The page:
5 Ways to Find a New Job After Getting a Promotion

The new title actually might make it easier to find a new place to work. How to get it done.

More often than you’d think, workers quit soon after being promoted. A recent ADP study found that since the pandemic, 29% of employees have done so. Experts say, in fact, that a promotion can increase an employee’s marketability.

But a promotion can leave a newly promoted employee in a quandary. Do they stay with the organization that just rewarded them, or look for a new, potentially better role at a new place? Leaving a company after a promotion might be emotionally difficult, and experts say that employees should follow their own best instincts. “With self-awareness, we can decide whether to embrace the new role and allow ourselves to learn and grow within it, or to seek employment with a new organization,” says Val Olson, a career coach at Korn Ferry Advance.

For employees who’ve set their sights on greener pastures, experts say there are key next steps to take.

Leverage your new position.

The opportunity to add a fresh new achievement to your résumé doesn’t come around every day. Experts recommend calling attention on your CV to recent promotions, as they speak to credibility and personal skills.

Don’t shy away from discussing the new promotion with other potential employers, either. Talking about it shows a degree of confidence that many job recruiters appreciate. Indeed, one study shows that 39% of candidates leave a bad impression on the interviewer due to their lack of confidence.

Update LinkedIn or online professional presences.

Make sure your LinkedIn profile reflects your new title, responsibilities, and skills. This is essential, experts say, for your increased visibility as a job candidate. “Make any other changes you need to update your marketing tools,” adds Olson. Besides adding the new title, highlight what you did that helped you get the promotion. Even if there’s not a single specific achievement—maybe you got a new title only because you were next in line after your boss left—it’s still a good idea to list your tangible accomplishments in your prior role. If you have your own website, add your new information there as well.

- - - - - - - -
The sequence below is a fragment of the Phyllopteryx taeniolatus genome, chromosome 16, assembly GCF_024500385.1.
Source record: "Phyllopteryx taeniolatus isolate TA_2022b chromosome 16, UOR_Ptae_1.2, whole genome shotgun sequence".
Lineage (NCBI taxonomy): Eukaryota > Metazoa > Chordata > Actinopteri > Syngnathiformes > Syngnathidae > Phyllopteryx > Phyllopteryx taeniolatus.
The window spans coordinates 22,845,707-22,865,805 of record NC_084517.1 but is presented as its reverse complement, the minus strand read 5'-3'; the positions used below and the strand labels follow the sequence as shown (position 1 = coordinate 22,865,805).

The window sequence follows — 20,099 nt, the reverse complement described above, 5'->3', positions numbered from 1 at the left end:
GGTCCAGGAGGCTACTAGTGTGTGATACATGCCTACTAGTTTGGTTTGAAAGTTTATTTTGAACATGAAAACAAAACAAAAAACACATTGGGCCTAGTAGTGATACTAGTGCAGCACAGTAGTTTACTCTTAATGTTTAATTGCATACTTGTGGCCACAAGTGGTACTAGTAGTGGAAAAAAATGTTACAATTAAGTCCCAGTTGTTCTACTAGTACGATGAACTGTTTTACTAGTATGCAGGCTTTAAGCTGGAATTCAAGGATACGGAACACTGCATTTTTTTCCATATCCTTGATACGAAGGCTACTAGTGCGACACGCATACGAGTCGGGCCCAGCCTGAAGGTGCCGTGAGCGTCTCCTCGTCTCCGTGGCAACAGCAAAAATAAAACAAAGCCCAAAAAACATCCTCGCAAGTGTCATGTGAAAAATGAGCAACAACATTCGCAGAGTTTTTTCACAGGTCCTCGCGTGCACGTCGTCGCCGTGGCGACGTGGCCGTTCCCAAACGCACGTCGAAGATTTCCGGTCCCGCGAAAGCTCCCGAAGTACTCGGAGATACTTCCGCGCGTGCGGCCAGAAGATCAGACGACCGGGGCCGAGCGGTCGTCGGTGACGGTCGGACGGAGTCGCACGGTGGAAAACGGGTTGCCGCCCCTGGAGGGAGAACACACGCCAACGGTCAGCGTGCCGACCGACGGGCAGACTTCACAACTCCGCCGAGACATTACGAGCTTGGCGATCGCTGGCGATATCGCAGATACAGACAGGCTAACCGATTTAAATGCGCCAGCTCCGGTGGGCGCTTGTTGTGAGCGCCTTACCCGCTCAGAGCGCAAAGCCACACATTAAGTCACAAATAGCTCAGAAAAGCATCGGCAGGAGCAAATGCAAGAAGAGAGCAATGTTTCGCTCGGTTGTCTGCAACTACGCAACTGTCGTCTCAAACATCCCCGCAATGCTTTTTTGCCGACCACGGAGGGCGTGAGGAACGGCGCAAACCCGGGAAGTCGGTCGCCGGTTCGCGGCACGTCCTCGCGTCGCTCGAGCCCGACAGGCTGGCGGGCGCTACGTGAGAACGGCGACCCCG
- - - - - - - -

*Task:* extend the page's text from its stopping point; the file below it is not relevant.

Tell people in your network.

It’s not what you know, it’s who you know. According to one survey, 85% of jobs are filled by recruits who networked. A new promotion is a great excuse to reach out to people in your professional network and beyond. “Network to renew previous connections and to make new ones,” adds Olson.

When you connect, talk not only about how much you appreciate getting your new title, but also about how you’re looking for new opportunities.

Contact recruiters.

Recruiters have specialized industry knowledge and close connections with hiring managers, which can streamline the hiring process. Experts say it’s important to have hiring professionals in your tool kit when entering the job market.

Treat these talent managers as you would a new network connection. Introduce yourself, tell them about the promotion, and explain that you are looking to pursue other opportunities. Then try to schedule a follow-up conversation. Experts say it’s important to explain why you’re looking for a new organization in the wake of your promotion. “It is positive for us to see an upward trajectory, but if they are looking right after the promotion there should be a good story,” adds Radhika Papandreou, managing partner in Korn Ferry’s Travel, Hospitality and Leisure practice.

Create a personal brand.

Use the promotion to help shape your personal brand. Your promotion, experts say, is a great opportunity to showcase your expertise. A strong personal brand demonstrates professionalism and can differentiate you from other candidates. Reach out to professional organizations, and make yourself available for speaking engagements, opinion pieces, mentoring opportunities, or panels. 


For more expert career advice, connect with a career coach at Korn Ferry Advance.